I'm sorry that I put the "bowing down" - as I can see how that could offend you.  Just know that offense was not my intent.

No hard feelings. 

As to your current question, what is your blood pressure normally, and what has it risen to?  Some fluctuation is normal, even as you change position from standing to laying down.

Did you take it yourself, have it done at the doctors office, or by one of those automated machines in a store?  Was it one high reading or did you have several?  Accuracy of methods can vary, so if it wasn't checked in a professional setting, consider that as a first step, if you are concerned.

Also consider any unusual stress or activity around the time it was taken, and any medications you started or stopped taking, including over the counter ones like aspirin and cold medicines.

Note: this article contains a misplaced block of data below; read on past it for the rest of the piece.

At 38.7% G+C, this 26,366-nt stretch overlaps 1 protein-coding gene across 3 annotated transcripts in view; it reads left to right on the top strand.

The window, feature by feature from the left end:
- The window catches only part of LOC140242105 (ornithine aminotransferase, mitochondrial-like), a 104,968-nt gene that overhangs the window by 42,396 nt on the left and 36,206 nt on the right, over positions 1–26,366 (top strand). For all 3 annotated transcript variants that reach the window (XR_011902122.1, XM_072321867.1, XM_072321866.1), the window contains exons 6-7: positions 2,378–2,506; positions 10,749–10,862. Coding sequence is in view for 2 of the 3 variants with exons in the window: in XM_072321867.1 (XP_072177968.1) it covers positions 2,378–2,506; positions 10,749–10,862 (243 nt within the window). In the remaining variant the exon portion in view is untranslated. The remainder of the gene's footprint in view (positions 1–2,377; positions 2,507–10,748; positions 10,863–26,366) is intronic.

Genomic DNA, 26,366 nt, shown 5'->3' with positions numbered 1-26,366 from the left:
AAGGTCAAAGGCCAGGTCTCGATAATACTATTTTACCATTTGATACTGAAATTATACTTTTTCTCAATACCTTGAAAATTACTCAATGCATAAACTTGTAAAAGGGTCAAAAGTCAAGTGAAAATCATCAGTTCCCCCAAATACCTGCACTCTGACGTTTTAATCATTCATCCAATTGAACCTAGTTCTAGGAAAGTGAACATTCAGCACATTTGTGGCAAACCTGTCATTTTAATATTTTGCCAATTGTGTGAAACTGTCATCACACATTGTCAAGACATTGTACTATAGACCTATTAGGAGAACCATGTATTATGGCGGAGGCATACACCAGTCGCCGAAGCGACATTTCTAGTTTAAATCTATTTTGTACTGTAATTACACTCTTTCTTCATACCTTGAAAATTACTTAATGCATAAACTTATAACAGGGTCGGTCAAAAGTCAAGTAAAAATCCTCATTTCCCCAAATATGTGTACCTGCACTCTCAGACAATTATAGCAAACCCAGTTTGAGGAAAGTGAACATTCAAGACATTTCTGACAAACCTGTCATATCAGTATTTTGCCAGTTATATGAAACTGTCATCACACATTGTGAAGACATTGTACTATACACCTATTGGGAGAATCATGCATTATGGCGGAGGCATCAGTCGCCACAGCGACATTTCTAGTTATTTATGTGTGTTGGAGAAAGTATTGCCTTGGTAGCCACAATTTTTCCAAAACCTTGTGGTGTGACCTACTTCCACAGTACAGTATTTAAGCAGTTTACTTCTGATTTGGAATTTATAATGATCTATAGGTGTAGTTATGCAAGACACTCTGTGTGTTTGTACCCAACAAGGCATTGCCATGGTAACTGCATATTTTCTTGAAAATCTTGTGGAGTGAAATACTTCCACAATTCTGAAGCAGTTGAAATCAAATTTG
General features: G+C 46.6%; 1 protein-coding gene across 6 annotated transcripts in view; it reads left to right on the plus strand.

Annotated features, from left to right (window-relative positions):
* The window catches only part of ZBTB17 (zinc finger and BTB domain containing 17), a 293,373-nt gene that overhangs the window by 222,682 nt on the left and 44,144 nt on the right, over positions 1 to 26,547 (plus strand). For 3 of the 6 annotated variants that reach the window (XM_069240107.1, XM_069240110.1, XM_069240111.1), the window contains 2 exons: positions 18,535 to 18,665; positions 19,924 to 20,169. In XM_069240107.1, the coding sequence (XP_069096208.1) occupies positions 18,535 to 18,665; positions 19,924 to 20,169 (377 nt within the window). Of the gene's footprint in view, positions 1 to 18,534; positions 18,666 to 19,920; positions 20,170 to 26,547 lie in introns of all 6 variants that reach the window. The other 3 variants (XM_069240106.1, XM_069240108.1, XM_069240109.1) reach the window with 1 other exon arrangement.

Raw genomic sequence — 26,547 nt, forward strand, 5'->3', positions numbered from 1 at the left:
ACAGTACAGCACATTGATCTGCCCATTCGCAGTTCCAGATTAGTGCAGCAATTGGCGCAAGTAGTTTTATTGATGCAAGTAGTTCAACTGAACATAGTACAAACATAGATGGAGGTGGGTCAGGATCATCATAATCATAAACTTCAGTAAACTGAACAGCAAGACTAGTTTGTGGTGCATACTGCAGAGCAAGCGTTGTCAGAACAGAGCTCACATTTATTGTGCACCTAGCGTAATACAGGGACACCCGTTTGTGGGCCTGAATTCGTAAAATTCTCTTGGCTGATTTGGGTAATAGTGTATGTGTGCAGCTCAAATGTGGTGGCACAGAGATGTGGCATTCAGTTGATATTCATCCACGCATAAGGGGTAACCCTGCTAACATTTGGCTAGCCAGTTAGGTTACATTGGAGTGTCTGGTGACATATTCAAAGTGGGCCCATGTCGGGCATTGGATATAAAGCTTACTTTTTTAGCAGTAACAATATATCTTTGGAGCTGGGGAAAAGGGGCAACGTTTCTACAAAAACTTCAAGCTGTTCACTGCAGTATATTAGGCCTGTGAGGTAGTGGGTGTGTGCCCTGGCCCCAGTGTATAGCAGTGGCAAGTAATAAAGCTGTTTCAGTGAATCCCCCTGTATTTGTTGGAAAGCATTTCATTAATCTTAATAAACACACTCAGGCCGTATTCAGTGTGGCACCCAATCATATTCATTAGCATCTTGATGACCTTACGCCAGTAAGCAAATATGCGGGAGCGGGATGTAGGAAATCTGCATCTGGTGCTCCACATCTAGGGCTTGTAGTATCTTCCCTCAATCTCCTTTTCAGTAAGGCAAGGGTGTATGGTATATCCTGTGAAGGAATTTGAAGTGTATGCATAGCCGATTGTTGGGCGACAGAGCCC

The "quick" fixes usually involve limiting your sodium, caffeine and alcohol intake, which can have noticeable results in just a few days.  Remember that processed foods and prepared meals have very high sodium levels. 

Longterm the recommendations usually include limiting tobacco (in all forms), weightloss if necessary, regular exercise, a healthy, balanced diet, and stress reduction.

KCee

  • Hero Member
  • ***
  • Posts: 2067
Re: Tips on donating blood
« Reply #58 on: December 12, 2009, 11:50:05 PM »
Don't get up off the table until you are absolutely ready, not a minute before.  I used to try and be a hero and go to the snack table after only resting for a couple of minutes, but my body needs for me to lie down with my knees up for nearly 20 minutes or I end up blacking out and that doesn't help anyone. 

Nurvingiel

  • Super Hero!
  • ****
  • Posts: 12404
Re: Tips on donating blood
« Reply #59 on: December 13, 2009, 12:33:30 AM »
Dottyg, did you donate this weekend? How did it go? :)
If I had some ham, I could have ham and eggs, if I had some eggs.